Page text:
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Nutritional vulnerability: An assessment of the 2010 feeding food programme in Mbire district, Zimbabwe, and its impact on pregnant women

Alice Ncube, Olivia Kunguma, Moddie Nyahwo, Stella Manombe

Jàmbá: Journal of Disaster Risk Studies; Vol 9, No 1 (2017), 8 pages. doi: 10.4102/jamba.v9i1.406

Submitted: 21 November 2016
Published:  11 August 2017

Abstract

Malnutrition contributes significantly to Zimbabwe’s high maternal mortality rate. The prevalence of malnutrition among vulnerable pregnant women in the Mbire district of Zimbabwe was studied to establish why they remained vulnerable despite benefiting from the Vulnerable Group Feeding Programme, a subsidiary of the World Food Programme. A case study on the demographic characteristics, nutritional provision of the programme and the vulnerable pregnant women benefiting from the programme was conducted. One hundred women were purposively sampled at health centres in the district. A two-stage sampling procedure was then utilised to select the most food-insecure wards. The two most foodinsecure wards, namely Angwa and Chapoto, were chosen because of their proximity to each other. A questionnaire was administered to the pregnant women to collect their demographic information. Practising nurses at the health centres determined the women’s nutritional status and anthropometrics, and they also assessed the food baskets. Permission to conduct the study was obtained from the relevant authorities. The results indicated that the food hamper provided by the World Food Programme was complementary food aid given to all vulnerable members of the community regardless of the nutritional demands. The supplements that the pregnant women received were also inadequate to cater for their nutritional needs or those of the foetuses. It was therefore recommended that the government, through the Ministry of Health, should make more provisions available for vulnerable pregnant women in order to reduce the risks facing pregnant women in the country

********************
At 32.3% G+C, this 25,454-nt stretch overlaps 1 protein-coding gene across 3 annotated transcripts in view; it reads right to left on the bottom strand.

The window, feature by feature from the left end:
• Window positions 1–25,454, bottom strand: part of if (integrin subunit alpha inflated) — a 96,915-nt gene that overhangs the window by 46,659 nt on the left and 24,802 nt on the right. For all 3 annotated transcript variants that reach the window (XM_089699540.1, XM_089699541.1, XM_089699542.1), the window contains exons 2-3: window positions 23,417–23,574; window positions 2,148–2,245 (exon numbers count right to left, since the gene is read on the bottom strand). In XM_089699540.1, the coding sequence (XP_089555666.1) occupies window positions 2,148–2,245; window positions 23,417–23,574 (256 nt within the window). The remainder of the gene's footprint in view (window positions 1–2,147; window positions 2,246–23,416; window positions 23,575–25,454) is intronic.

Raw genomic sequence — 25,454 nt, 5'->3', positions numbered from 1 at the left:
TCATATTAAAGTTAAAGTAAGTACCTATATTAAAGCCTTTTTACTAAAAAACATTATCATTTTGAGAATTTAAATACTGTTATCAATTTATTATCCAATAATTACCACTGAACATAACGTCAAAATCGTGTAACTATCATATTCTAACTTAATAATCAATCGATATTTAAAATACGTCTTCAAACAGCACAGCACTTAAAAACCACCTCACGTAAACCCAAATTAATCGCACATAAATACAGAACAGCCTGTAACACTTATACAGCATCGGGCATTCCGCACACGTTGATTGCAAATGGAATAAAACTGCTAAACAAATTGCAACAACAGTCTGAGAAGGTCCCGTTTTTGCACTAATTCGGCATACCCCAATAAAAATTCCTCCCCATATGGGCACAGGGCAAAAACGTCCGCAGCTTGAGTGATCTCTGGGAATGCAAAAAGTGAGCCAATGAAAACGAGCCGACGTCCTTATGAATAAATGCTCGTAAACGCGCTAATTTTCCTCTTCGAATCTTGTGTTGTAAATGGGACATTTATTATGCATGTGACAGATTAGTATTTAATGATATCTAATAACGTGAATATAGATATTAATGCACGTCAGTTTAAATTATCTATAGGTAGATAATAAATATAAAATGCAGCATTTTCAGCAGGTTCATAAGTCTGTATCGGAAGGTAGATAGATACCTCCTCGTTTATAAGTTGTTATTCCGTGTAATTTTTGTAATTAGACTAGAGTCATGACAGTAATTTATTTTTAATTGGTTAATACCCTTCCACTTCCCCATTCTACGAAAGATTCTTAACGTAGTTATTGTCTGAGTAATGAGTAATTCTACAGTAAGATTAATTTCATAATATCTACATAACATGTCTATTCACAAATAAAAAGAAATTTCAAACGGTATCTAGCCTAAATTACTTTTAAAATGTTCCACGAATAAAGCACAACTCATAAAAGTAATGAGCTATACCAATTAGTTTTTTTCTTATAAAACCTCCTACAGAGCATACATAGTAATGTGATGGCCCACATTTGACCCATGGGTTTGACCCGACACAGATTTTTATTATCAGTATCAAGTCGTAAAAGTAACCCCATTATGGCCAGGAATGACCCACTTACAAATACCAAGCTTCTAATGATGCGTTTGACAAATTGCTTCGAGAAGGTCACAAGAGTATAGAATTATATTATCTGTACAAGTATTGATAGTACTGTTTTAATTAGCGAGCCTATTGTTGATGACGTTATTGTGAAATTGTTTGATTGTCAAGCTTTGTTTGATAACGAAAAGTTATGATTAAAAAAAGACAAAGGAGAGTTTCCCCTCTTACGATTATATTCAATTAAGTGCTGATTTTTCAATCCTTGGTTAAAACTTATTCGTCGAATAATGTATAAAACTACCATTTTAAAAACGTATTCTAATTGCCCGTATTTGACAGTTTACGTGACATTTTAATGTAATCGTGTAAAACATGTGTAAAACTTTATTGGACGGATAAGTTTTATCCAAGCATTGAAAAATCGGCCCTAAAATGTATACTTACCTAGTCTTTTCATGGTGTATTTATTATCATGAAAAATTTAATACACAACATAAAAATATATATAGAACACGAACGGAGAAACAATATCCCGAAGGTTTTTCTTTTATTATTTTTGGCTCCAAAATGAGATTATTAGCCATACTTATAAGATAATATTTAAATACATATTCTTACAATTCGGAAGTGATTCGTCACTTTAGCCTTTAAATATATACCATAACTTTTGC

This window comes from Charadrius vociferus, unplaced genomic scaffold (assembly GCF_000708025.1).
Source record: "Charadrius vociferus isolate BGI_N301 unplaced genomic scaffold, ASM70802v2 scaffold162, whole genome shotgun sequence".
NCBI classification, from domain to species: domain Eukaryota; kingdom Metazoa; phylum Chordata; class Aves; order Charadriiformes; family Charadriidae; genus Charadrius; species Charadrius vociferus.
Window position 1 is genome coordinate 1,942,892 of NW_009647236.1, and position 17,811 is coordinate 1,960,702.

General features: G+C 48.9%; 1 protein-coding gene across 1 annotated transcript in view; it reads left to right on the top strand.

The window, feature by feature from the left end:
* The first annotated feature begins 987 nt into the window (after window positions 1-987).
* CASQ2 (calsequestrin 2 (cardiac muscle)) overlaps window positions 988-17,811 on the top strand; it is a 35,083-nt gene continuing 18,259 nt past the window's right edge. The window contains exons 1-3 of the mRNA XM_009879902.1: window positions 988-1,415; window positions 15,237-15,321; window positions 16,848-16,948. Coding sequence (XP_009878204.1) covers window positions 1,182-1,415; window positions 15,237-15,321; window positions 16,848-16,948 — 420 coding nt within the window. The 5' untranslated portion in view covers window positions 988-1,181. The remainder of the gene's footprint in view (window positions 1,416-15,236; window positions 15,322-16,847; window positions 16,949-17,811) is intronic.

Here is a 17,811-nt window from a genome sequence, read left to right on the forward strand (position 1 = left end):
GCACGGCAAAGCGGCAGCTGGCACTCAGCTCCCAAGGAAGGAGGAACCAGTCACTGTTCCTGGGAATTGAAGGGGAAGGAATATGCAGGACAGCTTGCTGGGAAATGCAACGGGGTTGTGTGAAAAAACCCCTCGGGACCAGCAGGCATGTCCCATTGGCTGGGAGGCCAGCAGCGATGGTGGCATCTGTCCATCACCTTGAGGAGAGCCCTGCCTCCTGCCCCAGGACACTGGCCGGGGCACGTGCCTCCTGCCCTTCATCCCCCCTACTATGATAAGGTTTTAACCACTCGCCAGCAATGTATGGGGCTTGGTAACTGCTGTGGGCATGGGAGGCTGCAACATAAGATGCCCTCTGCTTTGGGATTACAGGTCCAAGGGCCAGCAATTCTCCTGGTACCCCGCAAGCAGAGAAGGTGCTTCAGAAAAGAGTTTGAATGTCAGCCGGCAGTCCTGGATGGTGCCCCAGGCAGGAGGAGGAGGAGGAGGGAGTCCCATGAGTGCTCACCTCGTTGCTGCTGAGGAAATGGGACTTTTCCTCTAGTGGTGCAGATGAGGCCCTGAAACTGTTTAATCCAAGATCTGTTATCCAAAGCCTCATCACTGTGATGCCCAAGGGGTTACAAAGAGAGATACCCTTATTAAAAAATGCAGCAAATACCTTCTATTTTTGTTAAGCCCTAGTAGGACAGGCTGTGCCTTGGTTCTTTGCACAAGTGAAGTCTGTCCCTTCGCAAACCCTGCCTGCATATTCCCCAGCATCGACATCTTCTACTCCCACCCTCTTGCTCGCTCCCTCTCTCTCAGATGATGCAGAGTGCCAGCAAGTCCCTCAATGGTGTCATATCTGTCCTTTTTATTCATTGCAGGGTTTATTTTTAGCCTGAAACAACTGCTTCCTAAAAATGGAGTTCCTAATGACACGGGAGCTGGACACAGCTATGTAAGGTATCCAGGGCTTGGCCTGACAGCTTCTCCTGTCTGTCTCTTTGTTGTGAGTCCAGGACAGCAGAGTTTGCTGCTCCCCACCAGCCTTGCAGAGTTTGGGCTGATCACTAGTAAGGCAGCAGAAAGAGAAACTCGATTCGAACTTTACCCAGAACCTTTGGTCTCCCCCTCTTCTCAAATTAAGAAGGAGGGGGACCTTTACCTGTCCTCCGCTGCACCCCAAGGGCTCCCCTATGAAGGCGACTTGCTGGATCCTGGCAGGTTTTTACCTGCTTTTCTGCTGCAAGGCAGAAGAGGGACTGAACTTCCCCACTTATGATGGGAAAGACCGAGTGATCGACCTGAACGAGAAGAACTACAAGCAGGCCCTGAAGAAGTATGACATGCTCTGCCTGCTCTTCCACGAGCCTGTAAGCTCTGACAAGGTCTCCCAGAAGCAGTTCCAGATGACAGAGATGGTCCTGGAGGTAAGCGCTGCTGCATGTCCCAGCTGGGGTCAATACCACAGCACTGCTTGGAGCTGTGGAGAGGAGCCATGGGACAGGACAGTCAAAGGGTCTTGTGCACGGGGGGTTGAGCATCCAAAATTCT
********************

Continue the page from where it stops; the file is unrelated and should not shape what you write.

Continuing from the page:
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Author affiliations

Alice Ncube, Disaster Risk Management Training and Education Centre for Africa, University of the Free State, South Africa
Olivia Kunguma, Disaster Risk Management Training and Education Centre for Africa, University of the Free State, South Africa
Moddie Nyahwo, Disaster Risk Management Training and Education Centre for Africa, University of the Free State, South Africa
Stella Manombe, Disaster Risk Management Training and Education Centre for Africa, University of the Free State, South Africa

Keywords

pregnant woman; malnutrition; nutritional vulnerable; food insecurity; food aid; nutritional supplements

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ISSN: 1996-1421 (print) | ISSN: 2072-845X (online)

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